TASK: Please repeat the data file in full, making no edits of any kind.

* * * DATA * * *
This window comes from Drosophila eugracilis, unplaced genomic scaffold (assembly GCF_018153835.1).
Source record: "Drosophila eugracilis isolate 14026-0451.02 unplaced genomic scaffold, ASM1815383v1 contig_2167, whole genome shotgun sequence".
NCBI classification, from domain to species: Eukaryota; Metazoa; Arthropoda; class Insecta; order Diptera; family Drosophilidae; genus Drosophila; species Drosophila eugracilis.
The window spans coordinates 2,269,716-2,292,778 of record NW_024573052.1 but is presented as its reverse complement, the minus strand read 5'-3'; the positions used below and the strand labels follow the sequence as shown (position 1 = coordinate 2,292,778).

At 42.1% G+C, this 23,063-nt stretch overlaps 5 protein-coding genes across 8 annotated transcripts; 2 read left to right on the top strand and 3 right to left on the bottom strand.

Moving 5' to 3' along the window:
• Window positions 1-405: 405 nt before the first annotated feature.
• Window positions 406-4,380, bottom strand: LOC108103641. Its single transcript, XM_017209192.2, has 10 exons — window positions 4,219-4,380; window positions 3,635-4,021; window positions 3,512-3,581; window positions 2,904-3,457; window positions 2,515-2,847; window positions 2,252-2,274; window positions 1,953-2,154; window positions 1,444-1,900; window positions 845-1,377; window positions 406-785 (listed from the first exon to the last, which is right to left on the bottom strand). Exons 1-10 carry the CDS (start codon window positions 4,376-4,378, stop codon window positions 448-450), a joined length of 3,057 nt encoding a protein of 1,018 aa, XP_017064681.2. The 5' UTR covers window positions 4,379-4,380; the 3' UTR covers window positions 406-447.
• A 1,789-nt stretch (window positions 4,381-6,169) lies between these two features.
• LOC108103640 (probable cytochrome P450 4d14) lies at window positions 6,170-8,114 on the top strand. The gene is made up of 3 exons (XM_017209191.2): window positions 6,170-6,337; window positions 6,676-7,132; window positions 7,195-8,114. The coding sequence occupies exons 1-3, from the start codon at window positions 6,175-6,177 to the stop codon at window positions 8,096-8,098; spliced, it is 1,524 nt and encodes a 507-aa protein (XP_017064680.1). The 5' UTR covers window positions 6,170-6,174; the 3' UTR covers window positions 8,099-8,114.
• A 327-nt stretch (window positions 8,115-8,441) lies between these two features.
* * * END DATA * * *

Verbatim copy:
This window comes from Drosophila eugracilis, unplaced genomic scaffold (assembly GCF_018153835.1).
Source record: "Drosophila eugracilis isolate 14026-0451.02 unplaced genomic scaffold, ASM1815383v1 contig_2167, whole genome shotgun sequence".
NCBI classification, from domain to species: Eukaryota; Metazoa; Arthropoda; class Insecta; order Diptera; family Drosophilidae; genus Drosophila; species Drosophila eugracilis.
The window spans coordinates 2,269,716-2,292,778 of record NW_024573052.1 but is presented as its reverse complement, the minus strand read 5'-3'; the positions used below and the strand labels follow the sequence as shown (position 1 = coordinate 2,292,778).

At 42.1% G+C, this 23,063-nt stretch overlaps 5 protein-coding genes across 8 annotated transcripts; 2 read left to right on the top strand and 3 right to left on the bottom strand.

Moving 5' to 3' along the window:
• Window positions 1-405: 405 nt before the first annotated feature.
• Window positions 406-4,380, bottom strand: LOC108103641. Its single transcript, XM_017209192.2, has 10 exons — window positions 4,219-4,380; window positions 3,635-4,021; window positions 3,512-3,581; window positions 2,904-3,457; window positions 2,515-2,847; window positions 2,252-2,274; window positions 1,953-2,154; window positions 1,444-1,900; window positions 845-1,377; window positions 406-785 (listed from the first exon to the last, which is right to left on the bottom strand). Exons 1-10 carry the CDS (start codon window positions 4,376-4,378, stop codon window positions 448-450), a joined length of 3,057 nt encoding a protein of 1,018 aa, XP_017064681.2. The 5' UTR covers window positions 4,379-4,380; the 3' UTR covers window positions 406-447.
• A 1,789-nt stretch (window positions 4,381-6,169) lies between these two features.
• LOC108103640 (probable cytochrome P450 4d14) lies at window positions 6,170-8,114 on the top strand. The gene is made up of 3 exons (XM_017209191.2): window positions 6,170-6,337; window positions 6,676-7,132; window positions 7,195-8,114. The coding sequence occupies exons 1-3, from the start codon at window positions 6,175-6,177 to the stop codon at window positions 8,096-8,098; spliced, it is 1,524 nt and encodes a 507-aa protein (XP_017064680.1). The 5' UTR covers window positions 6,170-6,174; the 3' UTR covers window positions 8,099-8,114.
• A 327-nt stretch (window positions 8,115-8,441) lies between these two features.